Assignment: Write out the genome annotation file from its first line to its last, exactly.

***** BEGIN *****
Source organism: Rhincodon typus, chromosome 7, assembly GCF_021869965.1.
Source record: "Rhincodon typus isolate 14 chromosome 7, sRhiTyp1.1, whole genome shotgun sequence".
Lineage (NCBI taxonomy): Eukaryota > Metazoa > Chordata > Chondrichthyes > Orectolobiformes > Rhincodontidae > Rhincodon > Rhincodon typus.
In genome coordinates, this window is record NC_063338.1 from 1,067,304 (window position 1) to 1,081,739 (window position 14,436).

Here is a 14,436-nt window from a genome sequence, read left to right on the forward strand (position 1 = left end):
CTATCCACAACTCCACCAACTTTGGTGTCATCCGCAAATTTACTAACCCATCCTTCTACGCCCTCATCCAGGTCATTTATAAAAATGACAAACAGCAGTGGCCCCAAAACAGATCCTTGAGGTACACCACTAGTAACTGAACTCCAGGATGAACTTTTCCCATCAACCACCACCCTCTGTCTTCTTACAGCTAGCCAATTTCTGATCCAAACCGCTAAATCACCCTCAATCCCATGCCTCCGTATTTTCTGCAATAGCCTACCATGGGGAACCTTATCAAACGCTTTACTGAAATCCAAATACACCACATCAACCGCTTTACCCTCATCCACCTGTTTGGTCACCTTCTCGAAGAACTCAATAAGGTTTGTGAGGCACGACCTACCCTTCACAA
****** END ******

Source organism: Rhincodon typus, chromosome 7, assembly GCF_021869965.1.
Source record: "Rhincodon typus isolate 14 chromosome 7, sRhiTyp1.1, whole genome shotgun sequence".
Lineage (NCBI taxonomy): Eukaryota > Metazoa > Chordata > Chondrichthyes > Orectolobiformes > Rhincodontidae > Rhincodon > Rhincodon typus.
In genome coordinates, this window is record NC_063338.1 from 1,067,304 (window position 1) to 1,081,739 (window position 14,436).

Here is a 14,436-nt window from a genome sequence, read left to right on the forward strand (position 1 = left end):
CTATCCACAACTCCACCAACTTTGGTGTCATCCGCAAATTTACTAACCCATCCTTCTACGCCCTCATCCAGGTCATTTATAAAAATGACAAACAGCAGTGGCCCCAAAACAGATCCTTGAGGTACACCACTAGTAACTGAACTCCAGGATGAACTTTTCCCATCAACCACCACCCTCTGTCTTCTTACAGCTAGCCAATTTCTGATCCAAACCGCTAAATCACCCTCAATCCCATGCCTCCGTATTTTCTGCAATAGCCTACCATGGGGAACCTTATCAAACGCTTTACTGAAATCCAAATACACCACATCAACCGCTTTACCCTCATCCACCTGTTTGGTCACCTTCTCGAAGAACTCAATAAGGTTTGTGAGGCACGACCTACCCTTCACAA